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Baltic Blue Growth – Addressing the Mussel Farms in Maritime Spatial Planning Process

Establishing and running a mussel farm in the Baltic have to be addressed in the maritime spatial planning (MSP) process based on a methodology supported by scientific knowledge, legislation and knowledge of business potentials for mussel farming.

Mariculture development in the Baltic Sea is feeble in comparison to for example the North Sea. In case of mussels this is mostly due to the Baltic’s low salinity, which causes their low growth rate and their smaller sizes. So far (status of February 2019) there are three types of maricultures that have been established in the Baltic:

  1. mussel farms (in Denmark, Germany, Sweden, Finland (Åland), Estonia and Latvia),
  2. algae cultivation (Estonia, Latvia, Denmark and Sweden) and
  3. fish maricultures (in Denmark, Finland and Sweden).

While fish farming is carried out on a commercial basis in the Baltic (Denmark and Finland), the majority of mussel farms and algae cultivation sites are or were established as pilot research in projects such as AQUABEST, SUBMARINER, SEAFARM and Baltic Blue Growth. Only a few of them are based on commercial basis (in Denmark and Sweden).

Findings from BBG indicate that mussels may grow quite intensively in the western and proper Baltic: Kiel farm (Figure 1) had a yield of 3,30 kg/m rope after 1 year of growth [harvest of 5 tons on 0.21 hectares water surface] and at Sankt Anna BBG focus farm after 2 years of growth the yield was 3,40 kg/m rope [harvest of 78.7 tons on 4 hectares water surface] (Minnhagen S. et al, 2019).

Mussels may be used as food for humans, feed for animals, source of biogas, a component in pharmaceutics or ingredient for cosmetics (e.g. collagen). In addition to the commercial uses, blue mussels – as other bivalves – are also a provider of several ecosystem services, out of which the most important regulating services are nutrient removal (Olivier et al, 2018). Thus, mussels contribute to a reduced nutrient load in the Baltic Sea. Other ecosystem services provided by mussel farms (Gundersen et al. 2016) are: supporting services (increasing biodiversity by providing substrate for algae and refuge for small animals, creation of unique habitats, changing the system from a turbid, plankton-dominated habitat to a highly diverse and productive benthic system, filtering considerable quantities of particulate matter), provisioning services (food and feed production), regulating services (Increase the ecological resilience, binding CO2 when building their shells, improving water clarity, decreasing the concentration of chlorophyll), cultural service (increasing the culinary offer, use as bait for fishing, indirectly supporting tourism industry through creation of attractive wildlife such as marine mammals and birds or increasing possibility for swimming / beaching).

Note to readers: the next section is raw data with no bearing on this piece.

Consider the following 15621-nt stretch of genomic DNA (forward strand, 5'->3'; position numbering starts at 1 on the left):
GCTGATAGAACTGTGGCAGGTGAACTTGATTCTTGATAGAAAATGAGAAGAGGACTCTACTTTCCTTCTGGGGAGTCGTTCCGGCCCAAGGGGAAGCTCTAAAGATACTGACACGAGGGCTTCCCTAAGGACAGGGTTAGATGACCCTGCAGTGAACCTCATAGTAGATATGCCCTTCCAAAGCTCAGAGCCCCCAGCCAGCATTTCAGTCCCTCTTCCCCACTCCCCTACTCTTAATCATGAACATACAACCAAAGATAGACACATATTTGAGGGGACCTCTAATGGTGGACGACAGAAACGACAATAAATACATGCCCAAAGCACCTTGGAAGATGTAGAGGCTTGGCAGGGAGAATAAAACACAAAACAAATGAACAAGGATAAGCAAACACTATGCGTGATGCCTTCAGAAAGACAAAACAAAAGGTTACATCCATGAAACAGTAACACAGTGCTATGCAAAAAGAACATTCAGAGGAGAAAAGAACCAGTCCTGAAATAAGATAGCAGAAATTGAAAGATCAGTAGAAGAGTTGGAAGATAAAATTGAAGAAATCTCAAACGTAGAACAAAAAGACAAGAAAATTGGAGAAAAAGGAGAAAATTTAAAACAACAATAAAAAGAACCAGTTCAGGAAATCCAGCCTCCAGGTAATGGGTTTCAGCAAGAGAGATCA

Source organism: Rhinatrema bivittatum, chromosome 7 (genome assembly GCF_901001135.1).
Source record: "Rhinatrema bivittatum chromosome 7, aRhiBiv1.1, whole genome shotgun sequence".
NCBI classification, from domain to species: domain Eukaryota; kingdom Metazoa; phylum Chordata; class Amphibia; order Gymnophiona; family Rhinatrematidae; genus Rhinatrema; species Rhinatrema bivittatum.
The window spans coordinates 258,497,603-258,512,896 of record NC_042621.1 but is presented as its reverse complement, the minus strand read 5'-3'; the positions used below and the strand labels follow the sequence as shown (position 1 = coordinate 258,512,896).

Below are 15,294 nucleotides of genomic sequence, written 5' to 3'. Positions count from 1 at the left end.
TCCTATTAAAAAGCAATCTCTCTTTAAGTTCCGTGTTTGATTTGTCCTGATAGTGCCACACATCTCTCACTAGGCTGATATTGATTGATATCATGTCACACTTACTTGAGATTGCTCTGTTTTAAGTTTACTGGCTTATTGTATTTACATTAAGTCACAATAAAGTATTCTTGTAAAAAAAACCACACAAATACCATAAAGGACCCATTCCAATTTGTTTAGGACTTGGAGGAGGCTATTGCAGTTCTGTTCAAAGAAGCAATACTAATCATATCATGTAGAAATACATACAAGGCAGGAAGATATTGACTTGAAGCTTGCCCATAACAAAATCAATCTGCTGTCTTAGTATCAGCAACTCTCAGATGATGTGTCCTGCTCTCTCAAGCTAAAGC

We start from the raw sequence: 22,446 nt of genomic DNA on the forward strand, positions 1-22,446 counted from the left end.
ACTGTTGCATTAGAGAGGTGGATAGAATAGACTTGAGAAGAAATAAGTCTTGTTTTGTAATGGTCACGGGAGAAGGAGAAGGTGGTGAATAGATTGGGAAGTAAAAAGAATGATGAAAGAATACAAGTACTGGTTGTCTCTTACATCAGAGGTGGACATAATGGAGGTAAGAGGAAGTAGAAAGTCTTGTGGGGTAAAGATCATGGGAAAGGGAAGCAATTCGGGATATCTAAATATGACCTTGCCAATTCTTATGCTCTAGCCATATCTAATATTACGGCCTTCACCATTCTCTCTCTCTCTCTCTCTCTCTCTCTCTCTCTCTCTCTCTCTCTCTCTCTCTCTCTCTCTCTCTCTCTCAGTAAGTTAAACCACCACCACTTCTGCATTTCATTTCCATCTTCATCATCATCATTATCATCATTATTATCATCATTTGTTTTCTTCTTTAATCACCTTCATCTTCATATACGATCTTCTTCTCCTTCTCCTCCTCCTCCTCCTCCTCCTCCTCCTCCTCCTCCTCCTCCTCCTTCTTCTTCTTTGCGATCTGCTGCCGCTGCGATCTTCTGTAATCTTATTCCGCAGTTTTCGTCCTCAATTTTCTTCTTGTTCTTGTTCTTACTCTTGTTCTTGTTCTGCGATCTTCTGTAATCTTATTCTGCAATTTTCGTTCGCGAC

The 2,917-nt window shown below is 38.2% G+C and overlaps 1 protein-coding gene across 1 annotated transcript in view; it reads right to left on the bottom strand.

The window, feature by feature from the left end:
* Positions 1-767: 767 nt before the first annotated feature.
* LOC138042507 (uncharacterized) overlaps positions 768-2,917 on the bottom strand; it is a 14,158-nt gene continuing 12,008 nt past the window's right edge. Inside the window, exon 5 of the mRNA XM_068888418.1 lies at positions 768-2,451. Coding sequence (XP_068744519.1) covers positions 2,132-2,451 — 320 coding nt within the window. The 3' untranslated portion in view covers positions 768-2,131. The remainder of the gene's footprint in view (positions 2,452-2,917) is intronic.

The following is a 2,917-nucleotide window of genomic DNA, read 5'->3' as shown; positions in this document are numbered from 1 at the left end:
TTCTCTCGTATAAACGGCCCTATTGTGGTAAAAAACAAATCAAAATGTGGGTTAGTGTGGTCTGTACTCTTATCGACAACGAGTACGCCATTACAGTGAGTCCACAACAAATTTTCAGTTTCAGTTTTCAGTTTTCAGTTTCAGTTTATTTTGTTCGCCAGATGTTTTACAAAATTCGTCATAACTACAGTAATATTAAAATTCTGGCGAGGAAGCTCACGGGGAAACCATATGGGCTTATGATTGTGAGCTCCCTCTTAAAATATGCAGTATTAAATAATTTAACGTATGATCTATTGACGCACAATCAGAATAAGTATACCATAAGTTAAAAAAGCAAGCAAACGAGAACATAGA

Based on the experience of the Baltic Blue Growth (BBG) project’s focus farms and via intensive communication with mussel farmers and the MSP practitioners, issues important from the MSP perspective for further development of mariculture in the Baltic Sea region are addressed in this proposal: optimal environmental conditions for mussels’ growth, role and utilization of national and regional aquaculture development plans, legal regulations and formal procedures, role and power of associations representing the sector, potential conflicts with other marine use and ways to minimize / mitigate them.

Assuming that the ecosystem payment scheme to the Baltic blue mussel farms – as proposed by the Baltic Blue Growth project – will be established and operational, mussel farming should be considered as an important business activity, that have to be addressed in the maritime spatial planning process. In some cases, mussel farming will come into conflicts with other sea uses. Thus, it is important to have a clear, and as far as possible uniformed planning methodology among countries in the maritime spatial planning process.

Read the full publication here.

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